Wilmington School Lunch Menus Week of February 3 2019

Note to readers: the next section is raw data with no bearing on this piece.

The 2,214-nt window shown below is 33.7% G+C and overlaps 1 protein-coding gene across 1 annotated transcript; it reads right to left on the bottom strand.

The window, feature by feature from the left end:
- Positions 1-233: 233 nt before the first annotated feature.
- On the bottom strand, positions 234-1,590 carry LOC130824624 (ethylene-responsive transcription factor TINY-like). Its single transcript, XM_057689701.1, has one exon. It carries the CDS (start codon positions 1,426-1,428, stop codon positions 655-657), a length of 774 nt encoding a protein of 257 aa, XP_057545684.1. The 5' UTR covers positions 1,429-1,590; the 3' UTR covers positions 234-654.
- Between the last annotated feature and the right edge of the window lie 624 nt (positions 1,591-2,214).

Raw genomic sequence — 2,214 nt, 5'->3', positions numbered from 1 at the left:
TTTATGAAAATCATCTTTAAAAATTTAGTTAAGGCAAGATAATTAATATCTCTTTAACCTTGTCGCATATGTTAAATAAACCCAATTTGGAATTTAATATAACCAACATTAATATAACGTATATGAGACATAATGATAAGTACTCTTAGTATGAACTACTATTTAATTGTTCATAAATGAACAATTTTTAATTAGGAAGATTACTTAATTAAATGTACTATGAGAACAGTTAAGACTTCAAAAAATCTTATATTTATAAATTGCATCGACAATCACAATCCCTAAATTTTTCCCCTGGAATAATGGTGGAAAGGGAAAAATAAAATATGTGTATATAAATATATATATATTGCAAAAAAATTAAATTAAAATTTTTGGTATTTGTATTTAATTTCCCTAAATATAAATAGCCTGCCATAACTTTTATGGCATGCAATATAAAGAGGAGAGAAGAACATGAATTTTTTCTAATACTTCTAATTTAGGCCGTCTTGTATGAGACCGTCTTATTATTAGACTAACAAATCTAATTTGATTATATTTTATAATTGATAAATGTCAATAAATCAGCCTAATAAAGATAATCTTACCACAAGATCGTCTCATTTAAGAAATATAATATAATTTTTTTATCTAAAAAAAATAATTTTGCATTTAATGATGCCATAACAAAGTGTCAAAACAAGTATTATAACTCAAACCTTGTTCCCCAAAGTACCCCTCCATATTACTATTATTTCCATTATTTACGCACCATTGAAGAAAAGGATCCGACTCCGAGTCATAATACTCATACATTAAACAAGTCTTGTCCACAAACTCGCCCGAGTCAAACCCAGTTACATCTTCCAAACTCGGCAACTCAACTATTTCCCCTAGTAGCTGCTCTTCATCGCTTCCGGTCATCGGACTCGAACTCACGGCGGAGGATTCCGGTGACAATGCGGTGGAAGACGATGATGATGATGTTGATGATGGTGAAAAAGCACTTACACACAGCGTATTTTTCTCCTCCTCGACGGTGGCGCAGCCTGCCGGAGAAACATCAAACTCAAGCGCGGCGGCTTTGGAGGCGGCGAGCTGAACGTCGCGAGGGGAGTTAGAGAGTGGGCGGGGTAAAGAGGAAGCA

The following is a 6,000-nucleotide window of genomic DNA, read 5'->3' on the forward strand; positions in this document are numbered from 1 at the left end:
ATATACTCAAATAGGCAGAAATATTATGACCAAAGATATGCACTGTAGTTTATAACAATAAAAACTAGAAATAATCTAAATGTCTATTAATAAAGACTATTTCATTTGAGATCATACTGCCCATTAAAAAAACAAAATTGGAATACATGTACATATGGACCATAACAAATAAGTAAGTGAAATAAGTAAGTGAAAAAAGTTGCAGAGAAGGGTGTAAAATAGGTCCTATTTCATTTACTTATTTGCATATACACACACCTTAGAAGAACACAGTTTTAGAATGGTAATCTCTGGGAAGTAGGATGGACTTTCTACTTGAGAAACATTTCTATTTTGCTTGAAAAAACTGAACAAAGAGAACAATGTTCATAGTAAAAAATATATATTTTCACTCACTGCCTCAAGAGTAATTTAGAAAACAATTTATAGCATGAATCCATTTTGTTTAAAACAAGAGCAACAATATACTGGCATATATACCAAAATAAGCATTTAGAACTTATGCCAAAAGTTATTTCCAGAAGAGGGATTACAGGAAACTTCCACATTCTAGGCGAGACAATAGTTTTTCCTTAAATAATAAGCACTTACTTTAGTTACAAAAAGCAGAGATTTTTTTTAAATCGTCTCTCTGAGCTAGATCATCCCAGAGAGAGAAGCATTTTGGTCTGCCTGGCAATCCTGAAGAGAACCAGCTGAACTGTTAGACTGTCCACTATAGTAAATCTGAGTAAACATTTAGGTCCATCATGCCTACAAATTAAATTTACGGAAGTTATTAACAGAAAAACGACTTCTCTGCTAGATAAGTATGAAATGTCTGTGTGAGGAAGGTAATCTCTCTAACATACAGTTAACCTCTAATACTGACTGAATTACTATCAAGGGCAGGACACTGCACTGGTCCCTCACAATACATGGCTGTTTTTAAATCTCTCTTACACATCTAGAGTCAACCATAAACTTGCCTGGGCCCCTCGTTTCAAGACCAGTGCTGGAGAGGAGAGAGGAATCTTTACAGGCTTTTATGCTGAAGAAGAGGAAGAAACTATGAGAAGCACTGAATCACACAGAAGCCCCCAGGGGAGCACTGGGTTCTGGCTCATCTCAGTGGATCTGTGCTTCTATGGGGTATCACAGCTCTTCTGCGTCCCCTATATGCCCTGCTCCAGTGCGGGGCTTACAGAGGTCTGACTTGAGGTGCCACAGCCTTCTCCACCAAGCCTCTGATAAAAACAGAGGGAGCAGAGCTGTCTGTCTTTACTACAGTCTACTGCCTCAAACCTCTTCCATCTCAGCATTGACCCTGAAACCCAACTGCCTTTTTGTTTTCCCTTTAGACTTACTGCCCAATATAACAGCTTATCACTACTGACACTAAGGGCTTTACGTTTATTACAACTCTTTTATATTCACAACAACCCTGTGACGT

first_imgWILMINGTON, MA — Below are the Wilmington Public Schools lunch menus for the week of February 3, 2019.Wilmington High School & Wilmington Middle SchoolMonday, February 4Hamburger or Cheeseburger on a Wholewheat Roll; Oven Fries; Apple SlicesTuesday, February 5Chinese New Year: Asian Seasoned Chicken; Asian Brown Rice; Fresh Stir Fry Veggies; 100% Frozen Juice CupWednesday, February 6Turkey Club Sub with Crispy Bacon, Lettuce & Tomato; Reduce Fat Chips; Barry Carrots with Low Fat Dip; PeachesThursday, February 7Hard or Soft Taco with Seasoned Meat, Shredded Cheese, Lettuce, Tomato, Black Bean Salsa, Brown Rice; Pineapple (EARLY RELEASE FOR MIDDLE SCHOOL)Friday, February 8Wholegrain Stuffed Crust Pizza; Caesar Salad; Orange Wedges (High School Only Option: Baked Fish with Rice Pilaf)Lunch ($2.65-$2.85) includes: Entree (main or alternative); Vegetable, Fruit or Juice and 8 oz. Assorted Lowfat Milk or Skim MilkAlternate Daily Lunch Choices at High School: Salad Bar, Pizza, Soup & Choice of SandwichAlternate Daily Lunch Choices at Middle School: Pre-made SaladAlso Available Daily: Variety of Fresh Fruit, Side Caesar salad or Baby Carrots, WG Bagel with Cheese StickMenus Subject To Occasional ChangeParticipates in The Farm-To-School ProgramWest Intermediate, North Intermediate, Shawsheen Elementary, Woburn Street ElementaryMonday, February 4Hamburger or Cheeseburger on a Wholewheat Roll; Oven Fries; Apple SlicesTuesday, February 5Chinese New Year: Asian Seasoned Chicken; Asian Brown Rice; Fresh Stir Fry Veggies; 100% Frozen Juice CupWednesday, February 6Mini Pancakes with Syrup; Sausage Links; Hashbrown; PeachesThursday, February 7Hard or Soft Taco with Seasoned Meat, Shredded Cheese, Lettuce, Tomato, Salsa, Refried Beans, Brown Rice; PineappleFriday, February 8Wholegrain Stuffed Crust Pizza; Caesar Salad; Orange WedgesLunch ($2.40) includes: Entree (Main or alternative); Vegetable, Fruit or Justice and MilkAlternate Daily Lunch Choices: Ham & Cheese, Turkey & Cheese, Tuna, Salad Bar (Woburn St. only), Premade Salads (North, West & Shawsheen only), Pizza (Mon & Wed only), Bagels (Tues & Thurs only)Also Available Daily: Assorted Lowfat Milk or Skim Milk; Assorted Fresh Fruit; Assorted Juice; DessertMenus Subject To Occasional ChangeParticipates in The Farm-To-School ProgramBoutwell Early Childhood Center & Wildwood Early Childhood CenterMonday, February 4Hamburger or Cheeseburger on a Wholewheat Roll; Oven Fries; Apple SlicesTuesday, February 5Chinese New Year: Asian Seasoned Chicken; Asian Brown Rice; Fresh Stir Fry Veggies; 100% Frozen Juice CupWednesday, February 6Mini Pancakes with Syrup; Sausage Links; Hashbrown; PeachesThursday, February 7Hard or Soft Taco with Seasoned Meat, Shredded Cheese, Lettuce, Tomato, Salsa, Refried Beans, Brown Rice; PineappleFriday, February 8Wholegrain Stuffed Crust Pizza; Caesar Salad; Orange WedgesLunch ($2.40) includes: Entree (main or alternative); Vegetable, Fruit or Juice and assorted lowfat or skim milkAlternate Daily Lunch Choices: WG Pizza (Mon. & Wed. only); Whole Wheat Bagel & Cheese Stick (Tues. & Thurs. only); Turkey & Cheese sandwich on WG bread (Mon., Wed., Fri. only); Ham & Cheese sandwich on WG bread (Tues. & Thurs. only)Also Available Daily: Assorted snacks and baked goods ($0.50-$0.60)Menus Subject To Occasional ChangeParticipates in The Farm-To-School Program(NOTE: View these menus, plus the Gluten Free menus, online HERE. The cover photo is from Jamie Boudreau’s Airgoz Aerial Photography.)Like Wilmington Apple on Facebook. Follow Wilmington Apple on Twitter. Follow Wilmington Apple on Instagram. Subscribe to Wilmington Apple’s daily email newsletter HERE. Got a comment, question, photo, press release, or news tip? Email [email protected] You To Our Sponsor:Share this:TwitterFacebookLike this:Like Loading… RelatedWilmington School Lunch Menus (Week of September 9, 2019)In “Education”Wilmington School Lunch Menus (Week of September 2, 2019)In “Education”Wilmington School Lunch Menus (Week of August 26, 2019)In “Education”last_img read more